Re: Slow WAN traffic to FreeBSD hosts but not to Linux hosts---how to debug/fix?

From: Paul Mather <>
Date: Sat, 04 Feb 2023 18:11:57 UTC
On Feb 1, 2023, at 5:54 PM, David <> wrote:

> On 2/1/23 14:07, Paul Mather wrote:
>> On Feb 1, 2023, at 3:14 PM, Marek Zarychta <> wrote:
>>> W dniu 1.02.2023 o 20:33, Paul Mather pisze:
>>>> It looks like we may have a winner, folks.  I built and enabled the extra TCP stacks and for the first time was able to max out my connection to the remote FreeBSD system.  I get consistently higher throughput over the 15-hop WAN path to the remote FreeBSD system when using the RACK TCP stack than when using the default "freebsd" stack.
>>>> Although the speeds are consistently higher when using the setting "net.inet.tcp.functions_default=rack", they are still variable.  However, rather than the 3--4 MB/s I saw that kicked off this thread, I now average over 10 MB/s.
>>>> I actually get the best results with "net.inet.tcp.functions_default=bbr" (having loaded tcp_bbr).  That behaves very much like the Linux hosts in that speeds climb very quickly until it saturates the WAN connection.  I get the same high speeds from the remote FreeBSD system using tcp_bbr as I do to the Linux hosts.  I will stick with tcp_bbr for now as the default on my remote FreeBSD servers.  It appears to put them on a par with Linux for this WAN link.
>>> Thanks for the feedback Paul. Please bear in mind that BBR 1 which is implemented in FreeBSD is not a fair[1] congestion control algorithm. Maybe in the future, we will have BBR v2 in the stack, but for now, I don't recommend using BBR, unless you want to act slightly as a hm.... network leecher. Maybe Linux hosts behave this way, maybe they have implemented BBR v2, I am not familiar with Linux TCP stack enhancements. On the other hand, tcp_rack(4) is performant, well-tested in the FreeBSD stack, considered fair and more acceptable for a fileserver, though not ideal, ie. probably more computationally expensive and still missing some features like TCP-MD5.
>>> [1]
>> That is a fair and astute observation, Marek.  I am also not familiar with Linux TCP stack implementations but it had occurred to me that maybe Linux was not being an entirely good netizen whereas FreeBSD was behaving with impeccable net manners when it came to congestion control and being fair to others, and that is why Linux was getting faster speeds for me.  Then again, perhaps not. :-)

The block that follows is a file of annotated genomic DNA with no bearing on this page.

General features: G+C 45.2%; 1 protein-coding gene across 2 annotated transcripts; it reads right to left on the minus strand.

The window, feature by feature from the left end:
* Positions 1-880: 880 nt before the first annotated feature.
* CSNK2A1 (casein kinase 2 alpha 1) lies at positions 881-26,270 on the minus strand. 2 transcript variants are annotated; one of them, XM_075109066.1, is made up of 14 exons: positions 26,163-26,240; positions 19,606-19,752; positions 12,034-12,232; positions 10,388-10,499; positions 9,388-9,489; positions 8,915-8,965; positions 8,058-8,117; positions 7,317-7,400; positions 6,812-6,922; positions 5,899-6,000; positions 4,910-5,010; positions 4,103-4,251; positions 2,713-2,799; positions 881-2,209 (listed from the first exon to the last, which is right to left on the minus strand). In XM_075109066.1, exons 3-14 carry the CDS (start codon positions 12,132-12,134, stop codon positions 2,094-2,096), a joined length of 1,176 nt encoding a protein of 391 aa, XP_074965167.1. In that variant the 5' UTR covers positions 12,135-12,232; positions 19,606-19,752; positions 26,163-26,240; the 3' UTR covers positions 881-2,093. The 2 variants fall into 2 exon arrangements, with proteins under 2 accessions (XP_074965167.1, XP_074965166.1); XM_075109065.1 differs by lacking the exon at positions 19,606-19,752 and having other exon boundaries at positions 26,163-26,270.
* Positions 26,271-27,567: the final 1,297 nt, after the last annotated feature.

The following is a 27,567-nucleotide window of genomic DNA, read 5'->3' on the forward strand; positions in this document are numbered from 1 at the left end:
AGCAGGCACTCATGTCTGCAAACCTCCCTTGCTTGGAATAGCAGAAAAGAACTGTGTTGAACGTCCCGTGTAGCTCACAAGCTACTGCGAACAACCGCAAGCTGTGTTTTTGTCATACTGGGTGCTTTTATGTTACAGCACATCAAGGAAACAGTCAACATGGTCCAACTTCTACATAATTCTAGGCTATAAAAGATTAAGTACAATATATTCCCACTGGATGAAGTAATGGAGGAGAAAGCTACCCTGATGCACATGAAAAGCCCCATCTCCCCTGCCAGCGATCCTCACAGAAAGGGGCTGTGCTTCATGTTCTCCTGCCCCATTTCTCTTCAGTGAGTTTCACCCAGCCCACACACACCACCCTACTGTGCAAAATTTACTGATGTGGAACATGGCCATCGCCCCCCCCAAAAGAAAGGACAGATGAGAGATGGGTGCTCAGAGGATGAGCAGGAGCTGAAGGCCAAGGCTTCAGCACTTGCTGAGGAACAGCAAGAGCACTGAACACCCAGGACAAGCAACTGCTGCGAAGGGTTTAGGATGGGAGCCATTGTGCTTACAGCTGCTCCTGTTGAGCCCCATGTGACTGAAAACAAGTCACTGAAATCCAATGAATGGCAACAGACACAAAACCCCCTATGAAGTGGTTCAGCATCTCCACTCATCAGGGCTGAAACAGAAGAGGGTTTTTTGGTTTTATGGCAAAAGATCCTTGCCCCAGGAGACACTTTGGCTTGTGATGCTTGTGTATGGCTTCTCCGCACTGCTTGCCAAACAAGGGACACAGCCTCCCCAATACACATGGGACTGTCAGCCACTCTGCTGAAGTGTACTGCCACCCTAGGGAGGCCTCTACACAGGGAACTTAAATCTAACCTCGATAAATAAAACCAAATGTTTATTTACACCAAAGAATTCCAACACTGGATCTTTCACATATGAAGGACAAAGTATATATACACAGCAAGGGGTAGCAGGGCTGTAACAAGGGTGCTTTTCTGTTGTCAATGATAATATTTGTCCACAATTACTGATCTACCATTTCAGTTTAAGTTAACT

>> In the case of the remote FreeBSD hosts I use at $JOB, they have low numbers of users and so are more akin to endpoints than servers, so I'm not worried about "leeching" from them.  Also, my ISP download bandwidth is 1/5th of each FreeBSD system, so hopefully there is still plenty to go around after I max out my bulk downloads.  (Plus, I believe $JOB prefers my downloads to take half [or less] the time.) :-)
>> Hopefully we will get BBR v2 (or something even fairer) at some point.   IIRC, the FreeBSD Foundation has been highlighting some of this network stack work.  It would be a pity for it not to be enabled by default so more people could use it on -RELEASE without building a custom kernel.  I'm just glad right now I'm not stuck with 3--4 MB/s downloads any more.
>> Cheers,
>> Paul.
> Word of caution:
> It would appear not all FreeBSD applications like BBR or RACK. I run a Magento (e-commerce) VM and was getting weird pauses (hang for a bit then resume) on the website. Running Magneto requires several other TCP services and something wasn't happy. Not going to debug the problem, just wanted to give a heads up.

Thanks for the heads-up.  Since posting the above I have also noticed that BBR and RACK aren't unalloyed successes for me.  In my experience, I would also notice pauses and lockups/disconnections to FreeBSD systems with BBR enabled.  I only noticed pauses with RACK on some systems in my testing, so that was much more usable.

The problems I experienced were worst on 13.1-RELEASE.  A 13.1-RELEASE system I built and enabled BBR on was almost unusable to me.  RACK was better but also had issues.  Much better in my tests is BBR and RACK on 13-STABLE and -CURRENT.  I had no issues with RACK (other with more speed variability vs BBR), whereas BBR did lock up one of my FreeBSD clients in testing.  (That client uses a RealTek re NIC, so maybe BBR tickles more bugs in that.)  RACK caused no lockups and yielded good enough speeds for it to be my go-to combo now over BBR.

I figure the better results with enabling BBR and RACK on -STABLE and -CURRENT vs -RELEASE servers reflects potential improvements/bug fixes in the implementation since -RELEASE landed.  (Disclaimer: the -RELEASE test system uses em NICs whereas the -STABLE and -CURRENT systems I used in testing use igb NICs, so maybe that is a factor?)